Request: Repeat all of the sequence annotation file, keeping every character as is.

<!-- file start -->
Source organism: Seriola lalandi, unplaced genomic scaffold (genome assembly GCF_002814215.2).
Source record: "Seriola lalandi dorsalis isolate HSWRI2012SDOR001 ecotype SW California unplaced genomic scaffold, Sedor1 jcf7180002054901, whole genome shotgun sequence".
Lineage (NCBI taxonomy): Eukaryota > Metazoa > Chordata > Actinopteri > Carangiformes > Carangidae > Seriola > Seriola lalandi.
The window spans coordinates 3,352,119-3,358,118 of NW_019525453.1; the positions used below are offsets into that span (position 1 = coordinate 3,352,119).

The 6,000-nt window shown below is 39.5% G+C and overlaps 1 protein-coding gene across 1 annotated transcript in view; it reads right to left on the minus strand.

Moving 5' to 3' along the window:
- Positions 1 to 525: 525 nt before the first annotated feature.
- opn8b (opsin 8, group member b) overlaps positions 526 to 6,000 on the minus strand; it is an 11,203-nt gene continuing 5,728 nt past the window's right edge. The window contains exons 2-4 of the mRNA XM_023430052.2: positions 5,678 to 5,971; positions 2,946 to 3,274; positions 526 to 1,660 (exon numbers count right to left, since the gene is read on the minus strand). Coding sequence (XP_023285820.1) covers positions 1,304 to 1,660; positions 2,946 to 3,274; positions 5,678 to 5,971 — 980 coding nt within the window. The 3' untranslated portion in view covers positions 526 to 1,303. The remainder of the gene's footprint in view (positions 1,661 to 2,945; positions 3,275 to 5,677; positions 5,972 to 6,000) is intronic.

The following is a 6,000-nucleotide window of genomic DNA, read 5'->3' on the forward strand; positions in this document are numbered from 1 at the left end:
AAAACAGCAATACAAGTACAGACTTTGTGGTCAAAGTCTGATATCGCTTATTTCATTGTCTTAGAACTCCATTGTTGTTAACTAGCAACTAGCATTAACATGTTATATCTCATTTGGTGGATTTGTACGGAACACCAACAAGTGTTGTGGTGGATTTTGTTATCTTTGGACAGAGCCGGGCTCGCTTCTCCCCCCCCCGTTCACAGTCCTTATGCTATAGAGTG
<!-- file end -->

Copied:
Source organism: Seriola lalandi, unplaced genomic scaffold (genome assembly GCF_002814215.2).
Source record: "Seriola lalandi dorsalis isolate HSWRI2012SDOR001 ecotype SW California unplaced genomic scaffold, Sedor1 jcf7180002054901, whole genome shotgun sequence".
Lineage (NCBI taxonomy): Eukaryota > Metazoa > Chordata > Actinopteri > Carangiformes > Carangidae > Seriola > Seriola lalandi.
The window spans coordinates 3,352,119-3,358,118 of NW_019525453.1; the positions used below are offsets into that span (position 1 = coordinate 3,352,119).

The 6,000-nt window shown below is 39.5% G+C and overlaps 1 protein-coding gene across 1 annotated transcript in view; it reads right to left on the minus strand.

Moving 5' to 3' along the window:
- Positions 1 to 525: 525 nt before the first annotated feature.
- opn8b (opsin 8, group member b) overlaps positions 526 to 6,000 on the minus strand; it is an 11,203-nt gene continuing 5,728 nt past the window's right edge. The window contains exons 2-4 of the mRNA XM_023430052.2: positions 5,678 to 5,971; positions 2,946 to 3,274; positions 526 to 1,660 (exon numbers count right to left, since the gene is read on the minus strand). Coding sequence (XP_023285820.1) covers positions 1,304 to 1,660; positions 2,946 to 3,274; positions 5,678 to 5,971 — 980 coding nt within the window. The 3' untranslated portion in view covers positions 526 to 1,303. The remainder of the gene's footprint in view (positions 1,661 to 2,945; positions 3,275 to 5,677; positions 5,972 to 6,000) is intronic.

The following is a 6,000-nucleotide window of genomic DNA, read 5'->3' on the forward strand; positions in this document are numbered from 1 at the left end:
AAAACAGCAATACAAGTACAGACTTTGTGGTCAAAGTCTGATATCGCTTATTTCATTGTCTTAGAACTCCATTGTTGTTAACTAGCAACTAGCATTAACATGTTATATCTCATTTGGTGGATTTGTACGGAACACCAACAAGTGTTGTGGTGGATTTTGTTATCTTTGGACAGAGCCGGGCTCGCTTCTCCCCCCCCCGTTCACAGTCCTTATGCTATAGAGTG